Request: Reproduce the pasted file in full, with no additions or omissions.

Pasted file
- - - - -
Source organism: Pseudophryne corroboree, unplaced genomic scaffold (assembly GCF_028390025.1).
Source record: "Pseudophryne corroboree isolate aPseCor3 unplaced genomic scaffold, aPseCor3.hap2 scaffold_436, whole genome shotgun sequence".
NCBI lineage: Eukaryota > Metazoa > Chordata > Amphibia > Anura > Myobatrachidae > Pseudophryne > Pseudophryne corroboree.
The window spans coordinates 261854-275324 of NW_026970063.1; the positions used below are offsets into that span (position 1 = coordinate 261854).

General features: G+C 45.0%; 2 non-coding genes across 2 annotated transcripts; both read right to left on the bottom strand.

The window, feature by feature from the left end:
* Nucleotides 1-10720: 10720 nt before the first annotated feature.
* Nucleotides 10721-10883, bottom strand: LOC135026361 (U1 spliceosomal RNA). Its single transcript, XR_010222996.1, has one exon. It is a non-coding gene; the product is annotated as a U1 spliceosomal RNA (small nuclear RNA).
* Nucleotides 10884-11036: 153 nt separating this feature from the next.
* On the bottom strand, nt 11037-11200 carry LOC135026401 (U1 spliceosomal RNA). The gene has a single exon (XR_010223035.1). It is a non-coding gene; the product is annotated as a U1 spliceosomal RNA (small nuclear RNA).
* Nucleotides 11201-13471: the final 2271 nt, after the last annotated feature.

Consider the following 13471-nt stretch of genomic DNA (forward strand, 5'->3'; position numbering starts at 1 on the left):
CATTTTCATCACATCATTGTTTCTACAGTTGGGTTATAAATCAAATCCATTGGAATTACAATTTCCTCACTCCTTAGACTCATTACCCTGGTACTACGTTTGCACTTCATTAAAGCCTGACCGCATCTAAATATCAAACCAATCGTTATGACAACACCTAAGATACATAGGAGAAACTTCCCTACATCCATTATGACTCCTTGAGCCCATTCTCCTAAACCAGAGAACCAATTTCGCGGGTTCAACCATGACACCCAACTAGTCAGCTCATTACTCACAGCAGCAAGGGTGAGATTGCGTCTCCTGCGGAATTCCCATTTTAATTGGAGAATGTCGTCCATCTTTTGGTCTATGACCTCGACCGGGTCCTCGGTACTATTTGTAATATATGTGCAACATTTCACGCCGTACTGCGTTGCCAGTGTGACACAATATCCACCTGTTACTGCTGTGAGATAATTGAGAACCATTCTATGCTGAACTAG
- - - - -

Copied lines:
Source organism: Pseudophryne corroboree, unplaced genomic scaffold (assembly GCF_028390025.1).
Source record: "Pseudophryne corroboree isolate aPseCor3 unplaced genomic scaffold, aPseCor3.hap2 scaffold_436, whole genome shotgun sequence".
NCBI lineage: Eukaryota > Metazoa > Chordata > Amphibia > Anura > Myobatrachidae > Pseudophryne > Pseudophryne corroboree.
The window spans coordinates 261854-275324 of NW_026970063.1; the positions used below are offsets into that span (position 1 = coordinate 261854).

General features: G+C 45.0%; 2 non-coding genes across 2 annotated transcripts; both read right to left on the bottom strand.

The window, feature by feature from the left end:
* Nucleotides 1-10720: 10720 nt before the first annotated feature.
* Nucleotides 10721-10883, bottom strand: LOC135026361 (U1 spliceosomal RNA). Its single transcript, XR_010222996.1, has one exon. It is a non-coding gene; the product is annotated as a U1 spliceosomal RNA (small nuclear RNA).
* Nucleotides 10884-11036: 153 nt separating this feature from the next.
* On the bottom strand, nt 11037-11200 carry LOC135026401 (U1 spliceosomal RNA). The gene has a single exon (XR_010223035.1). It is a non-coding gene; the product is annotated as a U1 spliceosomal RNA (small nuclear RNA).
* Nucleotides 11201-13471: the final 2271 nt, after the last annotated feature.

Consider the following 13471-nt stretch of genomic DNA (forward strand, 5'->3'; position numbering starts at 1 on the left):
CATTTTCATCACATCATTGTTTCTACAGTTGGGTTATAAATCAAATCCATTGGAATTACAATTTCCTCACTCCTTAGACTCATTACCCTGGTACTACGTTTGCACTTCATTAAAGCCTGACCGCATCTAAATATCAAACCAATCGTTATGACAACACCTAAGATACATAGGAGAAACTTCCCTACATCCATTATGACTCCTTGAGCCCATTCTCCTAAACCAGAGAACCAATTTCGCGGGTTCAACCATGACACCCAACTAGTCAGCTCATTACTCACAGCAGCAAGGGTGAGATTGCGTCTCCTGCGGAATTCCCATTTTAATTGGAGAATGTCGTCCATCTTTTGGTCTATGACCTCGACCGGGTCCTCGGTACTATTTGTAATATATGTGCAACATTTCACGCCGTACTGCGTTGCCAGTGTGACACAATATCCACCTGTTACTGCTGTGAGATAATTGAGAACCATTCTATGCTGAACTAG